77

This might seem ridiculous, but I realised that, years after I watched the film, I've still no idea to whom the title was referring. Who was it?

  • Anakin - not realising his hidden (phantom) side?
  • Darth Maul - an unknown character, stalking phantom-like after Anakin?
  • Palpatine - hiding (again, like a phantom) his true intentions?
  • Jar Jar Binks - as theorised in this video?

Seriously - who was "The Phantom Menace"?

  • 12
    I am following the lead another user made on my Phantom Menace question, and I believe it makes sense (yours is the only one I added). Given how tags are used for filtering or searching, its not really a tautology. Please note that questions relating to other movies are tagged with star-wars, so my addition of the tag to this question is entirely consistent with how it is used on the site. – Beofett Feb 6 '12 at 19:53
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    If only Jar-Jar had been subtle enough to be considered a phantom. – Kyralessa Feb 7 '12 at 6:14
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    I think the tag for the contest is what is creating the redundancy. Then again, there's enough hate for the prequels that some might want to check star-wars questions, but skip phantom-menace ones. – Beofett Feb 7 '12 at 11:44
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    It refers to the movie's fight choreography: never let any hint of menace be shown - the menace must be phantom – curiousdannii Mar 14 '15 at 2:17
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    Why do you assume it was a person, and not a situation? Definition of "menace":a person or thing that is likely to cause harm; a threat or danger. The Phantom Menace is not a person, but the overall situation that was created which resulted in Palpatine's rise to Chancellor. – Dave Johnson Nov 5 '15 at 20:23

10 Answers 10

80

Simple Version: The actual phantom menace was the one Palpatine/Sidious created merely for the sake of taking over the Senate.

The point, and using the name The Phantom Menace just emphasizes it, is that the threat to Naboo may be real, but it's secondary to Palpatine's real goal, which is to make Naboo feel threatened (or menaced) so it was easy for Palpatine to manipulate the Senate into doing what he wanted.

More In Depth Version: Since Palpatine controlled the Separatists (I'm including the Trade Federation with them) through Dooku (without anyone knowing it), he was able to order a blockade around Naboo. Since it was his own homeworld, that would also help with appearances when he showed any extra concern to help break the blockade.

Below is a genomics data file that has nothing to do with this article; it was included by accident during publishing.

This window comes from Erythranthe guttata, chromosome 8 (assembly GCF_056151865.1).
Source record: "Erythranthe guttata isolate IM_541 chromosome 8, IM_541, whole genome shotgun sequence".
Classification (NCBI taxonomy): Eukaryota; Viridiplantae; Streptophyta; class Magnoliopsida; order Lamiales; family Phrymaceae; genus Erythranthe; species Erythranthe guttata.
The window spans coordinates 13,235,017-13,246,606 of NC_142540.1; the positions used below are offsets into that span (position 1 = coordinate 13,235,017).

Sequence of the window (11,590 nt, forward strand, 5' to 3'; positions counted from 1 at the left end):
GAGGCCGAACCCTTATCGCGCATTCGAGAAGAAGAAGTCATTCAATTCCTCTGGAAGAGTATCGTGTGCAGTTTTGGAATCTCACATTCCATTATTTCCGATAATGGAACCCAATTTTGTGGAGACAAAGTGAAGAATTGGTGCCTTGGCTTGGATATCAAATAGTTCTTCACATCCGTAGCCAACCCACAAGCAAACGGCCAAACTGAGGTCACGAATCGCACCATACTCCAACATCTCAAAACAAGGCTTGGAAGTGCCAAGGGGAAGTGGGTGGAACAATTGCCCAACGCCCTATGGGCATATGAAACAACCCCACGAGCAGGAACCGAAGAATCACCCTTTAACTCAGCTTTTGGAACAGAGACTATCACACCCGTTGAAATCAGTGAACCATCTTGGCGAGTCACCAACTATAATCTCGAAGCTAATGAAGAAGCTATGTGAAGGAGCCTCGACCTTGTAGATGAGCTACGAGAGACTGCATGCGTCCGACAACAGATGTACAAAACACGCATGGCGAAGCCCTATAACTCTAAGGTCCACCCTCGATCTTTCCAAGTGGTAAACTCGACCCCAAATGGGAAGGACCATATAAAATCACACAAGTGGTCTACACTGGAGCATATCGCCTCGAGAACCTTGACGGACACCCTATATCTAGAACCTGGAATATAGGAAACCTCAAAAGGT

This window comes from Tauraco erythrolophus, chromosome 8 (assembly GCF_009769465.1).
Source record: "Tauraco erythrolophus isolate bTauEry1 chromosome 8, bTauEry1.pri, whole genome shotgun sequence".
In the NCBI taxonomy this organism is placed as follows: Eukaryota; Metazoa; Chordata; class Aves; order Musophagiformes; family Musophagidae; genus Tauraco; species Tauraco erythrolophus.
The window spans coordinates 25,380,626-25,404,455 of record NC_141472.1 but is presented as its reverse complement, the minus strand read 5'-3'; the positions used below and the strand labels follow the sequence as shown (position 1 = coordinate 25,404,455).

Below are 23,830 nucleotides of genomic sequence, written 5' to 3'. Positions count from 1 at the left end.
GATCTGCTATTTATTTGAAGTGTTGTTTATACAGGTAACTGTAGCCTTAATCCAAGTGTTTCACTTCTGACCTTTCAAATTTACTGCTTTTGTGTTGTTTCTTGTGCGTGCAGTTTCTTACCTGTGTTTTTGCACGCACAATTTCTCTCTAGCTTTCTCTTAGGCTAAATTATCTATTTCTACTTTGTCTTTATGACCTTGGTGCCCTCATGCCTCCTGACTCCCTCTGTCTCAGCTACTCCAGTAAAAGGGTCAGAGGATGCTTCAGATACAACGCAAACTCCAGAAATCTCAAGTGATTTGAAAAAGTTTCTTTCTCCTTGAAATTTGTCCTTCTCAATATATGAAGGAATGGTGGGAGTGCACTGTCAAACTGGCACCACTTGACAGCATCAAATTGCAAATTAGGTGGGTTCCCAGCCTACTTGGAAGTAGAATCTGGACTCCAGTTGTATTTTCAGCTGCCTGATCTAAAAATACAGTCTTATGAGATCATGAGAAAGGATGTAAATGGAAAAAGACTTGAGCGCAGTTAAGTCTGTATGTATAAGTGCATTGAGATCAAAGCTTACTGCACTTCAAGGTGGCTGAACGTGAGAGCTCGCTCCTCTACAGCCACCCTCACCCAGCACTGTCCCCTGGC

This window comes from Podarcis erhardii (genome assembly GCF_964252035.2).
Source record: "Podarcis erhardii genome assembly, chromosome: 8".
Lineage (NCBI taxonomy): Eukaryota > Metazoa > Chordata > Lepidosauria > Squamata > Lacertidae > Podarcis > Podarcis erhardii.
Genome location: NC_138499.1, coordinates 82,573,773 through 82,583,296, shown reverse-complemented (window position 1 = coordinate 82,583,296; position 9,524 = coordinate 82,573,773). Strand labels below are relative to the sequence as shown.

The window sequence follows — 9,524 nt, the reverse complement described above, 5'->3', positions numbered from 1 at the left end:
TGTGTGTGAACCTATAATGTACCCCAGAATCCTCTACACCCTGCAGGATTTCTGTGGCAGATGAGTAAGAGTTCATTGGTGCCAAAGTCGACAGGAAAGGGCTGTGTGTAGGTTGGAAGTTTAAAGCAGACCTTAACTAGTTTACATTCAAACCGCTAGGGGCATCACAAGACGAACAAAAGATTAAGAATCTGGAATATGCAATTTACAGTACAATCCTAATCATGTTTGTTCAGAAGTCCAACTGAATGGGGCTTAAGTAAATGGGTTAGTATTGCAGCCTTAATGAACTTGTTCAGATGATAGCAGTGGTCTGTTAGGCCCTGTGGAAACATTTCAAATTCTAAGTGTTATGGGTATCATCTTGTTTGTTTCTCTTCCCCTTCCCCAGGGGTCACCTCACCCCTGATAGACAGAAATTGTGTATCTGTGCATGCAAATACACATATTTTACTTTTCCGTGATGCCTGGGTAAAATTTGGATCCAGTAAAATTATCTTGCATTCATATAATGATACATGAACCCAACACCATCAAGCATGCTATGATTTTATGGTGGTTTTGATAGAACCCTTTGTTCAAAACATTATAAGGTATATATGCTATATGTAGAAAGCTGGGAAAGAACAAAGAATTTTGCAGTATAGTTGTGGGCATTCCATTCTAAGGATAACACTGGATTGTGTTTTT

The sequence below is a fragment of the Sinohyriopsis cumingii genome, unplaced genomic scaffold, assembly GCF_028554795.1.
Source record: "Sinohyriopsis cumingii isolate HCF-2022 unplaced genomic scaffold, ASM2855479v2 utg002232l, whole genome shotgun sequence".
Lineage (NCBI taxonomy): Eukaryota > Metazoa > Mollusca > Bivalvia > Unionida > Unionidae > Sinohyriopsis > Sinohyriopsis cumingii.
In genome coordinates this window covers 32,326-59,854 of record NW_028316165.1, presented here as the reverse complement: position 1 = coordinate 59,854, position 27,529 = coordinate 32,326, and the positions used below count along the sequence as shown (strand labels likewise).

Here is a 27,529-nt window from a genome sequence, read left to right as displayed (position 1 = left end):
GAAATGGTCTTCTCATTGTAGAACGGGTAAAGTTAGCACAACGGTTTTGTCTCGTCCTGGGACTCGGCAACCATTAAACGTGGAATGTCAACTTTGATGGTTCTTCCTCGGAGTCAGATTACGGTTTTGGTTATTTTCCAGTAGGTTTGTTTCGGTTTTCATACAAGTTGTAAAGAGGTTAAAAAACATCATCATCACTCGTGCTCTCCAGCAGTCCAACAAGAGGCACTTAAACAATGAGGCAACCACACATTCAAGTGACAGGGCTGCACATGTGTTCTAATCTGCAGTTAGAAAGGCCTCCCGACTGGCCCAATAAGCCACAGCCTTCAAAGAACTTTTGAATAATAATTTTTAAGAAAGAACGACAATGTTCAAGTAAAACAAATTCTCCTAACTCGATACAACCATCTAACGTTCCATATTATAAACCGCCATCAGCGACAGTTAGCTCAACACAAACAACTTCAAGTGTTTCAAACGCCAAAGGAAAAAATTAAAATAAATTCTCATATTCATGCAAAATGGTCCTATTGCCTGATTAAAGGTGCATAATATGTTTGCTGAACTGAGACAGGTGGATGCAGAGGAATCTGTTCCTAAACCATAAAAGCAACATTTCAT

His whole goal was for Amidala to plead in front of the Senate and for there to be enough sympathy for her cause (and him being from that same planet gave him sympathy points, as well) that when she asked for help and Chancellor Velorum was able to only give her standard rhetoric, Senators would be behind her when she moved for a vote of no confidence.

His entire goal was to put Amidala in such a vulnerable position that people would support her when she asked for a vote of no confidence. Then, once that happened, it would be easy for him to manipulate the sympathy and concern into votes to elect himself as Chancelor.

While he was interested in Naboo, that was not nearly as important as becoming the Chancellor, which would put him in a position to eventually take control of the Senate. Even though Palpatine had other plans for Naboo, what mattered most was the issue in the Senate.

  • 3
    Palpatine had intention of hurting Naboo, his plan was to have the federation Invade Naboo. He would not had sent Darth Maul otherwise. – DavRob60 Feb 7 '12 at 13:09
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    Either way, Naboo wasn't nearly as important as the takeover of the Senate. – Tango Feb 7 '12 at 15:06
  • Agreed, but it was still part of the plan. He must have made some adjustment after the death of Darth Maul / failure of the invasion. – DavRob60 Feb 7 '12 at 15:34
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    I always saw it as a political commentary, a play on 'The Red Menace' The 'Phantom' Menace struck me as a term for a diversionary menace; paying attention to something unreal (totally created by Palpatine) kept the attention on it, instead of people being more alarmed by his rise to greater and greater power / elimination of check & balances, etc. Think how well a sudden burst of McCarthyism (initiated by someone else, of course) would have covered Clinton's butt with the whole Monica Lewinski issue. The public likes things juicy.. and the Naboo Blockade and related stuff fit the bill. – K-H-W Feb 10 '12 at 17:47